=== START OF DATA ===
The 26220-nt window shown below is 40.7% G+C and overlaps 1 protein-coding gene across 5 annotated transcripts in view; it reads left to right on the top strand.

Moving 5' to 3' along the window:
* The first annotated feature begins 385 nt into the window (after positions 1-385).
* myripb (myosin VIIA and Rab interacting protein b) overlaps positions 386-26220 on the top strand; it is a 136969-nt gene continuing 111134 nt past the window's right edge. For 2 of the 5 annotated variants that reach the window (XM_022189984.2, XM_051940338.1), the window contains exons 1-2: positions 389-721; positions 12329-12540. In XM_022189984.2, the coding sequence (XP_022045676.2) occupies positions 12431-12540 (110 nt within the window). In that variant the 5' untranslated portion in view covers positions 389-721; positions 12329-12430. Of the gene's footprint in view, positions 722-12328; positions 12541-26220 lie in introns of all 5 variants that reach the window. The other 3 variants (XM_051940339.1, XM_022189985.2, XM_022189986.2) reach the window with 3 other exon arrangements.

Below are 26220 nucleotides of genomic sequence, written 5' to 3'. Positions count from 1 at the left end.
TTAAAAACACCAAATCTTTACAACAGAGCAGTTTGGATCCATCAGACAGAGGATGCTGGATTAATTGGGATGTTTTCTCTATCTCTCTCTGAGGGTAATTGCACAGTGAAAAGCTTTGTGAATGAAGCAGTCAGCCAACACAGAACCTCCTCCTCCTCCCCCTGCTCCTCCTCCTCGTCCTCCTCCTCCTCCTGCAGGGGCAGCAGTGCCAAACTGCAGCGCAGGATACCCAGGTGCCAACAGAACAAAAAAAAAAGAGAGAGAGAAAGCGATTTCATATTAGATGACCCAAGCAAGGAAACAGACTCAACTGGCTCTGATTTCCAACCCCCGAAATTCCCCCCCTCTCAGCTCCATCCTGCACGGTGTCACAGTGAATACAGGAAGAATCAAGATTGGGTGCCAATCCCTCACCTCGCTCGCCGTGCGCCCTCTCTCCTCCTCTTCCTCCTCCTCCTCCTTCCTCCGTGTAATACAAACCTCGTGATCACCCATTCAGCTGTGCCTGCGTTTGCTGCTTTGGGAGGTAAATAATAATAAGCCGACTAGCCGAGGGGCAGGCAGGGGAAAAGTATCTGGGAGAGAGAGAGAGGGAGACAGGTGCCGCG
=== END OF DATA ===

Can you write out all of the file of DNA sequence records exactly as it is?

The 26220-nt window shown below is 40.7% G+C and overlaps 1 protein-coding gene across 5 annotated transcripts in view; it reads left to right on the top strand.

Moving 5' to 3' along the window:
* The first annotated feature begins 385 nt into the window (after positions 1-385).
* myripb (myosin VIIA and Rab interacting protein b) overlaps positions 386-26220 on the top strand; it is a 136969-nt gene continuing 111134 nt past the window's right edge. For 2 of the 5 annotated variants that reach the window (XM_022189984.2, XM_051940338.1), the window contains exons 1-2: positions 389-721; positions 12329-12540. In XM_022189984.2, the coding sequence (XP_022045676.2) occupies positions 12431-12540 (110 nt within the window). In that variant the 5' untranslated portion in view covers positions 389-721; positions 12329-12430. Of the gene's footprint in view, positions 722-12328; positions 12541-26220 lie in introns of all 5 variants that reach the window. The other 3 variants (XM_051940339.1, XM_022189985.2, XM_022189986.2) reach the window with 3 other exon arrangements.

Below are 26220 nucleotides of genomic sequence, written 5' to 3'. Positions count from 1 at the left end.
TTAAAAACACCAAATCTTTACAACAGAGCAGTTTGGATCCATCAGACAGAGGATGCTGGATTAATTGGGATGTTTTCTCTATCTCTCTCTGAGGGTAATTGCACAGTGAAAAGCTTTGTGAATGAAGCAGTCAGCCAACACAGAACCTCCTCCTCCTCCCCCTGCTCCTCCTCCTCGTCCTCCTCCTCCTCCTGCAGGGGCAGCAGTGCCAAACTGCAGCGCAGGATACCCAGGTGCCAACAGAACAAAAAAAAAAGAGAGAGAGAAAGCGATTTCATATTAGATGACCCAAGCAAGGAAACAGACTCAACTGGCTCTGATTTCCAACCCCCGAAATTCCCCCCCTCTCAGCTCCATCCTGCACGGTGTCACAGTGAATACAGGAAGAATCAAGATTGGGTGCCAATCCCTCACCTCGCTCGCCGTGCGCCCTCTCTCCTCCTCTTCCTCCTCCTCCTCCTTCCTCCGTGTAATACAAACCTCGTGATCACCCATTCAGCTGTGCCTGCGTTTGCTGCTTTGGGAGGTAAATAATAATAAGCCGACTAGCCGAGGGGCAGGCAGGGGAAAAGTATCTGGGAGAGAGAGAGAGGGAGACAGGTGCCGCG